Cold War Essay
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In the European theater of operations for WWII, the Allied victory and the Axis loss resulted in unprecedented destruction of the economy of the region. The Americans felt that the United States had a purpose to work for the revival of the European economy along the lines of political and social factors that could allow free countries to emerge (qtd. in May par. 2). The sweep of such a purpose on into a solid commitment was not perceived or hoped for at the outset.
In the United States the Executive branch (including the State Department) and the US Congress were often at odds about what to do about the European economic situation.
But there was agreement that the aftermath of WWII must not come to have a result in any fashion like the economic conditions that prevailed after WWI (Marshall Plan Par. 7). It was initially felt that the United States’ involvement in European recovery would not be costly or time consuming. It was thought that Europe and especially the United Kingdom and France with their colonies, could pull themselves back up in short order (Marshall Plan par.
4). The cold winters after the war did not help the situation.
The worst winter in a century was experienced in Europe in 1946-47 (Kunz par. 5). There was high unemployment, food shortages, and strikes. In particular, the food shortages sparked humanitarian and relief efforts among various organizations. The new United Nations sponsored much of this effort and it was almost all funded by the United States (Marshall Plan par. 11). Not enough of this was organized well enough or in great enough amounts to do more than to briefly alleviate the problem. American troops in Europe also lent a hand in repair and refugee work.
For the long term, the food shortages could be seen to keep on occurring since the traditional source for supplies for Western European had come from Eastern Europe (Judd “East-West Trade” par. 2). After these winters of food shortage, it was becoming apparent that a divided Europe was becoming the norm. The awareness of such a division was not generally acknowledged prior to these harsh winters. President Truman entered the United States into some bilateral agreements intending to militarily aid Greece and Turkey.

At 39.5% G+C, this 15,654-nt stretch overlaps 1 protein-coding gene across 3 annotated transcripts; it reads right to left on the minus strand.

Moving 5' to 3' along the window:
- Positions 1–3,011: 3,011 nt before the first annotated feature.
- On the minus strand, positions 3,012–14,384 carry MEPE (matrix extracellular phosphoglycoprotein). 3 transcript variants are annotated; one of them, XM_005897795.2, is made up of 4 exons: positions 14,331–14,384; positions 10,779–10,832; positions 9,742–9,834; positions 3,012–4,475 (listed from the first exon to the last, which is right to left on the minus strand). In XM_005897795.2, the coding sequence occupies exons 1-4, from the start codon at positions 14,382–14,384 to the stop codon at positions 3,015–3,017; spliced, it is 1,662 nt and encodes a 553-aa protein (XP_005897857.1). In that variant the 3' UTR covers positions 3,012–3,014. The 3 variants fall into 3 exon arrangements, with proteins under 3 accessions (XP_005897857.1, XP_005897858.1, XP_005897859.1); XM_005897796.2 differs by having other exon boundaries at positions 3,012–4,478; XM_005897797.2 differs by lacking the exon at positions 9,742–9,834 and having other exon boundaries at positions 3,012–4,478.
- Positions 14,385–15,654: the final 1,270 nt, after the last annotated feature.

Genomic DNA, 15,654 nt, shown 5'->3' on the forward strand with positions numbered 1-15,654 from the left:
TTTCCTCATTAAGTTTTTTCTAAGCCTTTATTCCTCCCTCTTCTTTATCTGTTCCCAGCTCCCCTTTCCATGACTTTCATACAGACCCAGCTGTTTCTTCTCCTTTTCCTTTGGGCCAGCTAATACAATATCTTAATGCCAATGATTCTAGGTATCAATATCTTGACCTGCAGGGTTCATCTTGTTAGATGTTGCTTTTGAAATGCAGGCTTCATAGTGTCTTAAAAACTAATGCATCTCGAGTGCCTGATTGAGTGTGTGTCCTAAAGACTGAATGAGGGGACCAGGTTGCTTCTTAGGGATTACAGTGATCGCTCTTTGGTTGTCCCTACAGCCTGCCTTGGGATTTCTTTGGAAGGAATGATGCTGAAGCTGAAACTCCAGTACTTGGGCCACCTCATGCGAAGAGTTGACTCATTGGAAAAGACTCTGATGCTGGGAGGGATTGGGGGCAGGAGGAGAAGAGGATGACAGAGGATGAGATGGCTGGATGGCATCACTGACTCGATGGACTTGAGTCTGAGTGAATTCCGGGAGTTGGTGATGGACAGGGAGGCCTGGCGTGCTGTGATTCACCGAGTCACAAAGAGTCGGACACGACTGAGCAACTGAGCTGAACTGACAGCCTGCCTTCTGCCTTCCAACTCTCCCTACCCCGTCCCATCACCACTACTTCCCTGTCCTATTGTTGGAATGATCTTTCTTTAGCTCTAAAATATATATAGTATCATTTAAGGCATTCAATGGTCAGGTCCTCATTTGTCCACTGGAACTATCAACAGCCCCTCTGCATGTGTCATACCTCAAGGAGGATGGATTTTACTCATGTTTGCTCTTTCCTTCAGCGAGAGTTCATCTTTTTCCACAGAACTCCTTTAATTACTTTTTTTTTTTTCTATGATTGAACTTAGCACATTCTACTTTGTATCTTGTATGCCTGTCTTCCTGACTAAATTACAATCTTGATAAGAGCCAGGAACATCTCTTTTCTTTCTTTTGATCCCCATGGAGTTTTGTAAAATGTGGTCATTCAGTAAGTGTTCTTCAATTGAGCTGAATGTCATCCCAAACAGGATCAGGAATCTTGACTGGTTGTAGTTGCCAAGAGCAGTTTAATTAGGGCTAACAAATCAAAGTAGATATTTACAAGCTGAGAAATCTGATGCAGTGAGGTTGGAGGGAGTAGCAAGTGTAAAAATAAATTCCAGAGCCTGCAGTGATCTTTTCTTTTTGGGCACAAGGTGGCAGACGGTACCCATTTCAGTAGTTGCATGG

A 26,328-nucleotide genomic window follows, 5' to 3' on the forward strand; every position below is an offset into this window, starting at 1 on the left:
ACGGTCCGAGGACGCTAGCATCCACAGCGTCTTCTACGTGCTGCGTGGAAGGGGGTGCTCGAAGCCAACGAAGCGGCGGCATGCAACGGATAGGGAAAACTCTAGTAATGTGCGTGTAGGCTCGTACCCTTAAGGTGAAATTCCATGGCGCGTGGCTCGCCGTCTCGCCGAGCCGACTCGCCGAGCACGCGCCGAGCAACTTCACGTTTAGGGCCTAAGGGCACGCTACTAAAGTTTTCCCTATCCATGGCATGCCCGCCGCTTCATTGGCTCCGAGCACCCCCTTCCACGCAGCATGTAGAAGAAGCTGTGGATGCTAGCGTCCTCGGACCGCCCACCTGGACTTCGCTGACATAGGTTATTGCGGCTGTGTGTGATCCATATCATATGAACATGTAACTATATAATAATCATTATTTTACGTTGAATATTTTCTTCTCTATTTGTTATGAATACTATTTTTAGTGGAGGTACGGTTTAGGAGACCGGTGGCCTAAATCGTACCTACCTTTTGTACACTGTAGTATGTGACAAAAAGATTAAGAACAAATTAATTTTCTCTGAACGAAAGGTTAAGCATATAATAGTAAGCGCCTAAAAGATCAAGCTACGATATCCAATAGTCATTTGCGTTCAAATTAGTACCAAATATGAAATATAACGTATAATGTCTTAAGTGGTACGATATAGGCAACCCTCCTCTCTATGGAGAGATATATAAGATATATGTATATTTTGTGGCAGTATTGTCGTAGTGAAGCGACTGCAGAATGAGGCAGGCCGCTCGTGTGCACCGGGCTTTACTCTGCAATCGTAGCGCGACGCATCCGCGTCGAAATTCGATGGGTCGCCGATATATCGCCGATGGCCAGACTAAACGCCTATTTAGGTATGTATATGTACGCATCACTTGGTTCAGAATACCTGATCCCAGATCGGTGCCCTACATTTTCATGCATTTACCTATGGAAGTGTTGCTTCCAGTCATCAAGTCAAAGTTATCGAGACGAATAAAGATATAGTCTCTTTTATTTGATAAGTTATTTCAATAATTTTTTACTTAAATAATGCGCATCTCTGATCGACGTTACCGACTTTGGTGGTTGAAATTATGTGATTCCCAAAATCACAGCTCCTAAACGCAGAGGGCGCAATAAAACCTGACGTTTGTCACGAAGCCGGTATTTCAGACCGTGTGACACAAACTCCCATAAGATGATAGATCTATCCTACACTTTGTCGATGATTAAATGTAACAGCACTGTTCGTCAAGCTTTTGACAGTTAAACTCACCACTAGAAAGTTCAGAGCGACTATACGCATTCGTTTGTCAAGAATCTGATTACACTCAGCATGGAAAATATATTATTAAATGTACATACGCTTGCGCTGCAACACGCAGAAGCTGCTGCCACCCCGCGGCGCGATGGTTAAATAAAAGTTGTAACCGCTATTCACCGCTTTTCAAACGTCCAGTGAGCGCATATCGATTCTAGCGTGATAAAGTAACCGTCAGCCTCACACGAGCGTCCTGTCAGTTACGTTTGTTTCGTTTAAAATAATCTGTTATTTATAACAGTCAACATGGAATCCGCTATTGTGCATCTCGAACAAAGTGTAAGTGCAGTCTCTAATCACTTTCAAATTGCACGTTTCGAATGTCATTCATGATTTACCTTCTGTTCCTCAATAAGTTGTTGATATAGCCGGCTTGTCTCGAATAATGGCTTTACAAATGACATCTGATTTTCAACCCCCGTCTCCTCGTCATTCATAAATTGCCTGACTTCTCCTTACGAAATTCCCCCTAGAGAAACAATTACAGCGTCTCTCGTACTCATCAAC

These countries could be seen as being in East Europe. They were facing subversive efforts by communists to take over those countries. For Western Europe, some thought the Morgenthau Plan could be used (Marshall Plan par. 13). This plan supposed massive war reparations could be extracted from Germany to restore the countries other than Germany. There was also the Monnet Plan (Marshall Plan par. 13) which proposed more punishment of Germany since France would control the Ruhr and Saar coal regions for French purposes.
On a purely monetary front the Bretton Woods agreements of 1944 established the International Monetary Fund and the International Bank for Reconstruction and Development for loans to European nations (Kunz par. 7). The funds made available for these loans were proving to not be of the necessary magnitude. It had been assumed that the international economic system was sound and that an initial infusion of monetary aid would do the trick. But even more was needed. The American agricultural production was unimpaired, the level of manufacturing output was unprecedented, and the American gold reserves were safe.
An outlet was needed to sustain and use the economic prowess of the American transition from wartime to domestic and foreign consumption. The economic plan for a reconstruction of Western Europe, if needed, could borrow from the New Deal experience as the American response to the Great Depression had been accomplished. Early in 1947, evidence of a recession brewing in the United States turned some economist’s attention to a need to assure European purchases of American goods.
The Americans did not want to see continued European wartime controls and plans which had placed the idea of a continuance of control and regulation by European governments as conclusive. Many in Europe were looking to the Soviet Union’s central planning controlled by the state. The Soviets were reporting very high growth rates with the prospect of prosperity just around the corner (DeLong and Eichengreen 11). The Americans had not successfully concluded a war in Europe to end fascist tyranny and oppression only to then see a different brand of tyranny and oppression in its place.
This threat was perceived to be the communists, Soviet or otherwise. The Soviet influence was directly felt on Eastern Europe. The American administration felt that, for Western Europe, an economic union would be needed. These nations would have to be on the same page if they were not to go communists or be controlled by communists. Accordingly, on June 5, 1947, Secretary of State Marshall spoke of the need to promote free institutions in Europe through their restoration with American aid (Marshall Plan, par. 15).